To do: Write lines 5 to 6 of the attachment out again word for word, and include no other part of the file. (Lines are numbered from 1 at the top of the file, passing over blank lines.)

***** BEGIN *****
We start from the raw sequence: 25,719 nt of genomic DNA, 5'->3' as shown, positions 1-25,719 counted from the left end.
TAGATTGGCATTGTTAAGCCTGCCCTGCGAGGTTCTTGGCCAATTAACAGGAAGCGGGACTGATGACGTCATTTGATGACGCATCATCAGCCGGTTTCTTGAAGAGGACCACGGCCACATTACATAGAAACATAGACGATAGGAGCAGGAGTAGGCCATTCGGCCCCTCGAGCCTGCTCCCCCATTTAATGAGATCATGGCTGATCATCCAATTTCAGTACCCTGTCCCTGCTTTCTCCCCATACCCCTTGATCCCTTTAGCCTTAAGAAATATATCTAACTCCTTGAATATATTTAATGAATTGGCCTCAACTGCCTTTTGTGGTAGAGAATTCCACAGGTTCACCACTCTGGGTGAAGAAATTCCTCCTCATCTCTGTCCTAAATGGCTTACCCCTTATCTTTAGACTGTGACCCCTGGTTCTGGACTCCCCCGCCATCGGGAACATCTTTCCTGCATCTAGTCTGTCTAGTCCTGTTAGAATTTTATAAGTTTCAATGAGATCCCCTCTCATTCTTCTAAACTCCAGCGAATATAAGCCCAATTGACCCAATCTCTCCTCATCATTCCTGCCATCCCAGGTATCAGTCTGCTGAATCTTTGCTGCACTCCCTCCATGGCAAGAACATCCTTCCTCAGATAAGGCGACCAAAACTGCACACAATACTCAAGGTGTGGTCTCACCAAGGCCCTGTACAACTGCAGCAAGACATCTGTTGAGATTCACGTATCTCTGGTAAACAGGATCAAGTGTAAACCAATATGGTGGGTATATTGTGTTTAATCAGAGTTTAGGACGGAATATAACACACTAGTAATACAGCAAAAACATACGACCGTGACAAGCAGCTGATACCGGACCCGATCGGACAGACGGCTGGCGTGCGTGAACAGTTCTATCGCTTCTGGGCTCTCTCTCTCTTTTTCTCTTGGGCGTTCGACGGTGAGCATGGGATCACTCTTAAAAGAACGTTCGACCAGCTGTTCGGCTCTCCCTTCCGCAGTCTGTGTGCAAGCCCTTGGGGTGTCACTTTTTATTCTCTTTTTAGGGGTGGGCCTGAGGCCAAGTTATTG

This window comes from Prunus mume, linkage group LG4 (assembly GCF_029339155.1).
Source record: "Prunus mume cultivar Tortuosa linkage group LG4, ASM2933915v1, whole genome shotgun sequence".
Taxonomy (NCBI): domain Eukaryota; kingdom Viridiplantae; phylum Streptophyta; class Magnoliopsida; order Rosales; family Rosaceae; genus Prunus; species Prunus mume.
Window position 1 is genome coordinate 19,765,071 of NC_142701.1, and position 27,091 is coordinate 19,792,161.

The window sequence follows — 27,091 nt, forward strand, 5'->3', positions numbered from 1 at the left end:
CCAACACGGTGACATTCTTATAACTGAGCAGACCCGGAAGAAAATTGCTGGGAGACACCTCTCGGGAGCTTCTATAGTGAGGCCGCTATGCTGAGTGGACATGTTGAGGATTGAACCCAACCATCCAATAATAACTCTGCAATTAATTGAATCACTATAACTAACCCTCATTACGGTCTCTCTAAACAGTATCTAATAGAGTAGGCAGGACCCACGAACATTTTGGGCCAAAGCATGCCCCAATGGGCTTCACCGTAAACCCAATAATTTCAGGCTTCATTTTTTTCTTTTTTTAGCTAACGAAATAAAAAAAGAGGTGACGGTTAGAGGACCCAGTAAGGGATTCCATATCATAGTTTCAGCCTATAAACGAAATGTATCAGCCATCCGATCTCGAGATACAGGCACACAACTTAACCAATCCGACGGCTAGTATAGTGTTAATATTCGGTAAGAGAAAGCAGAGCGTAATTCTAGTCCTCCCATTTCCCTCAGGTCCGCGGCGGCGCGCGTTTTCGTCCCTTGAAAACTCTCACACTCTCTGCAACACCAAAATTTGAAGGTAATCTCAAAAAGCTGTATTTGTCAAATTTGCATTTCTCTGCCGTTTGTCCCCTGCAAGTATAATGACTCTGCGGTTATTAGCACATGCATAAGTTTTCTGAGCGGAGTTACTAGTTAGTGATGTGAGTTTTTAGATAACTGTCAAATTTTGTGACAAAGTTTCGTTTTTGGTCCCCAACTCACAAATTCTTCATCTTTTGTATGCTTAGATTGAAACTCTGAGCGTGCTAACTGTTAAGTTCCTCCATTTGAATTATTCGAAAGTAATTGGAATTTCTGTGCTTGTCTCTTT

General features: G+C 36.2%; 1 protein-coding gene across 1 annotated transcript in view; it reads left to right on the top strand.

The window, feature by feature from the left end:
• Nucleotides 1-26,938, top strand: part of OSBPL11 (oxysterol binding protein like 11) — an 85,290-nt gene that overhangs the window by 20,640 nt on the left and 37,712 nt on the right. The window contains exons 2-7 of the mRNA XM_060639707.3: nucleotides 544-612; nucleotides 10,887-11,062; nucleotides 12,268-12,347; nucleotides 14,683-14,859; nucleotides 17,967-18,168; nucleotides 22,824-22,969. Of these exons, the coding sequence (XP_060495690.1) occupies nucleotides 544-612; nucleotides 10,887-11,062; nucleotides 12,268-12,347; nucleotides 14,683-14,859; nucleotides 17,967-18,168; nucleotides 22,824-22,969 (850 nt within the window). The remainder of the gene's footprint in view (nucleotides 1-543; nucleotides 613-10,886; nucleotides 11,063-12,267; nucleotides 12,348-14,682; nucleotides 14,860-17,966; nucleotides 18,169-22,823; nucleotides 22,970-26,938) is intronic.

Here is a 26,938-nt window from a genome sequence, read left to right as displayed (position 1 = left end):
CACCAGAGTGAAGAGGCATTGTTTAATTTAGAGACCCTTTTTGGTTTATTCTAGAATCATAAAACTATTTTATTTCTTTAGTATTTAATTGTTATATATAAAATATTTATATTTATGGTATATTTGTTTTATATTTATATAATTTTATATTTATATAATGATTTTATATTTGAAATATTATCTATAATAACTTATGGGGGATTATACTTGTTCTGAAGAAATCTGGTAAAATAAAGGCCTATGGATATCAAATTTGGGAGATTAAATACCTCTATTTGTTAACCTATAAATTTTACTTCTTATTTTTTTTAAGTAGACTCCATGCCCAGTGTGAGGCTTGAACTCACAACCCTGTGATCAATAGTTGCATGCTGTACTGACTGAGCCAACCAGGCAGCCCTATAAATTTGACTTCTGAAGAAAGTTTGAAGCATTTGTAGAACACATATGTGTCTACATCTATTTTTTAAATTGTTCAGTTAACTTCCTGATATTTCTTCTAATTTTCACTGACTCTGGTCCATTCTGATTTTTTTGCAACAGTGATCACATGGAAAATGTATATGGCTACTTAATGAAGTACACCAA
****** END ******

Taxonomy (NCBI): domain Eukaryota; kingdom Viridiplantae; phylum Streptophyta; class Magnoliopsida; order Rosales; family Rosaceae; genus Prunus; species Prunus mume.
Window position 1 is genome coordinate 19,765,071 of NC_142701.1, and position 27,091 is coordinate 19,792,161.